Alice and her magic snooker balls

Alice has two snooker balls, a black one and a white one. She knows a secret: the black one is lighter than the white one. She can prove to Bob that, even blindfolded, she is able to tell which ball is white and which black, without revealing how she does it. To prove it, she stands in front of Bob, puts the two balls in a basket, puts both hands in the basket, picks up the balls randomly one in each hand, and asks him which colour he wants. If he says white, she holds up the heaviest; if he says black, the lightest. She repeats the process until Bob is convinced that she has a way of telling them apart without looking.

Okay, so now we can see how it is actually possible to prove that we know a secret without disclosing it: it’s doable! It’s not actual “solid” proof, but statistical proof, meaning we don’t have formal proof that Alice can actually tell the balls apart without looking, but it appears extremely likely that she can, since she would have to be extraordinarily lucky to guess right every single time. So, the more correct answers she gives Bob, the more it seems likely that Alice knows a way to distinguish the two balls without looking.

If we wanted to make the same example non-interactive, we could place Alice in front of a camera and repeat the same process without the presence of Bob. Bob’s role could be replaced by the toss of a coin. Alice could start shooting the video, toss a coin, show the result on camera, then put both hands in the basket, check the weight of the balls secretly and pull out the correct ball. After showing it to the camera, Alice could put the ball back in the basket and repeat the process for, say, 30 times. Assuming the entire process is recorded live and the viewer trusts that the video has not been edited, he will be convinced just by watching the clip that she can tell the two balls apart without looking… and he won’t know how she does it.

Now, considering our purpose, we want zero-knowledge proofs to be easily handled by computers; so a video won’t really do! We also want a solid and robust system: the video may have been edited, Alice could have cheated, maybe she had a way of looking inside the basket that was not captured by the camera. Oh, and one more thing: we need our proofs to be succinct, i.e. “short”.

To accomplish all this, we’ll use cryptography.


Let’s start exploring the cryptographic space by introducing three properties that need to be respected by our proof /proving system. These properties are: “Soundness”, “Completeness”, and “Zero-Knowledge”.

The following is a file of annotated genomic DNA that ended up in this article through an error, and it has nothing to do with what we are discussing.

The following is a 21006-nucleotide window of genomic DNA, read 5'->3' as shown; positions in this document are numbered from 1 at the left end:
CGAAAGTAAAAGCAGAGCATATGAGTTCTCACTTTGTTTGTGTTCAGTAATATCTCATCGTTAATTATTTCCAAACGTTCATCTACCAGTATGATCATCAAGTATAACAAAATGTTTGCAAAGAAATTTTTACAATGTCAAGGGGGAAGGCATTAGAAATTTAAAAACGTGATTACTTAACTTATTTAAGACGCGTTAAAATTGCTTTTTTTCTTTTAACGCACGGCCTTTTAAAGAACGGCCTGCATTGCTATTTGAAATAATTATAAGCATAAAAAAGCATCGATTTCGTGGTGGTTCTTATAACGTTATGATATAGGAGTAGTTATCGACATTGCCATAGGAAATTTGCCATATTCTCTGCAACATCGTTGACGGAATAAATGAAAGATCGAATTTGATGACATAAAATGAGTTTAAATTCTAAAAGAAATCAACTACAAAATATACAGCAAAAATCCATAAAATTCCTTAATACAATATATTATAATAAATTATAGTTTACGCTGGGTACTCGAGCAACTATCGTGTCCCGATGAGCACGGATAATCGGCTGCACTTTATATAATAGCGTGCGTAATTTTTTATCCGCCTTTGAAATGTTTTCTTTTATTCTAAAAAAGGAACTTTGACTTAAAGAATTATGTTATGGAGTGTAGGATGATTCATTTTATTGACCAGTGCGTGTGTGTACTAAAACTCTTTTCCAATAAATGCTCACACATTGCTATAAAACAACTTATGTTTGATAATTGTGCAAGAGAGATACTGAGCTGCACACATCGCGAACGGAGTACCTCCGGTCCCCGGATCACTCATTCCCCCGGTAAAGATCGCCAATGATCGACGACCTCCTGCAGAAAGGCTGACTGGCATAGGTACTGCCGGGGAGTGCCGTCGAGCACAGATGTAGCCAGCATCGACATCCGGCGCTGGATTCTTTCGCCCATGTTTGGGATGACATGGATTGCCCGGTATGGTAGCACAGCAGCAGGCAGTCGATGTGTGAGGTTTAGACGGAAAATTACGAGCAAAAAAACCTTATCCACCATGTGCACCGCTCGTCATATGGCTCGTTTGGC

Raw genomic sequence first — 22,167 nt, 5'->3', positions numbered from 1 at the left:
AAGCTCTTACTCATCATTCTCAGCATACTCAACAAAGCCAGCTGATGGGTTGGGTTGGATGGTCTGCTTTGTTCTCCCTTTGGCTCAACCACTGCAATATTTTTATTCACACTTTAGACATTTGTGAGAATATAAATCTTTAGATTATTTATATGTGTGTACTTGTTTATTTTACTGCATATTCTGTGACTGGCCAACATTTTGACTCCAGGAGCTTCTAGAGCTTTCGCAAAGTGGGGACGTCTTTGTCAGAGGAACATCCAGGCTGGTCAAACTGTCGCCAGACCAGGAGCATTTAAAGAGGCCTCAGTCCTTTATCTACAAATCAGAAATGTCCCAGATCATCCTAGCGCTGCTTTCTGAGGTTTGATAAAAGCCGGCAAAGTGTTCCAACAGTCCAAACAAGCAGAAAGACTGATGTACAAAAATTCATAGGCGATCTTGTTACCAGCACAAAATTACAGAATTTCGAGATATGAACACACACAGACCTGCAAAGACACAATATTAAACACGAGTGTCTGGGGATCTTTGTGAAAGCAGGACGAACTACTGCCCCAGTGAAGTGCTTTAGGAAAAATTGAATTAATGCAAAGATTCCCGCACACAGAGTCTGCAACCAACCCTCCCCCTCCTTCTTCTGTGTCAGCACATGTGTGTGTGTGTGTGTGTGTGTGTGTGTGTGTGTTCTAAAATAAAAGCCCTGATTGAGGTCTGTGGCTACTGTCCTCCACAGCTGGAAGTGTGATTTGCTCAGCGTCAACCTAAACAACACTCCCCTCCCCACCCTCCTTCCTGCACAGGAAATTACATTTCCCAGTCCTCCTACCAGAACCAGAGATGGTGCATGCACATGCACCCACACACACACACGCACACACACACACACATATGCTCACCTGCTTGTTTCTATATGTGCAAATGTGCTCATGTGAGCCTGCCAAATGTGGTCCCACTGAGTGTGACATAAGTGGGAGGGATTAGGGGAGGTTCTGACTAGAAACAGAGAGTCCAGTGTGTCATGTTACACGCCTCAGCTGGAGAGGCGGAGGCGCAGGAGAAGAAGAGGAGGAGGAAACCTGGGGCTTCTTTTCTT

Soundness means that Alice cannot cheat. If Alice is not actually able to distinguish the two snooker balls, there is close to zero probability that she will be able to convince Bob (in our case, the probability decreases with the number of times she shows him that she can guess right).

Completeness means that each possibility has a way to be proven. So if we add a third green ball to our example, as heavy as the white one, Alice won’t be able to prove that she can blindly distinguish each of the three balls, and therefore we won’t have completeness. If, on the other hand, we limit the statement we want to prove to “I can blindly distinguish the black ball only”, then we’ll have completeness for that proof system.

Zero-Knowledge means that the only statement disclosed is the one being proven. In our example, the only statement disclosed is “Alice can tell which ball is which, without looking”, and she won’t need to show that the balls have a different weight to prove this: it’s zero-knowledge.


Ok, so now we understand there is a way to prove knowledge without revealing it. I’ve given you a hint that we’ll use cryptography to build proofs that are both reliable and practical, and we’ve taken a look at some key properties that zero-knowledge proof systems must comply with. Now you’re ready to surf through the Blog! In time, I may add new posts while trying to keep some sort of overall structure so that the whole Blog can be used as a basic tutorial on zero-knowledge technology that may be read sequentially. Otherwise, it may also be used as a high- level resource per subject/post.

One last disclaimer: it won’t always be easy reading, some posts may require time and have to be read a few times to be fully digested. But I believe it’s worth the effort.


Happy surfing!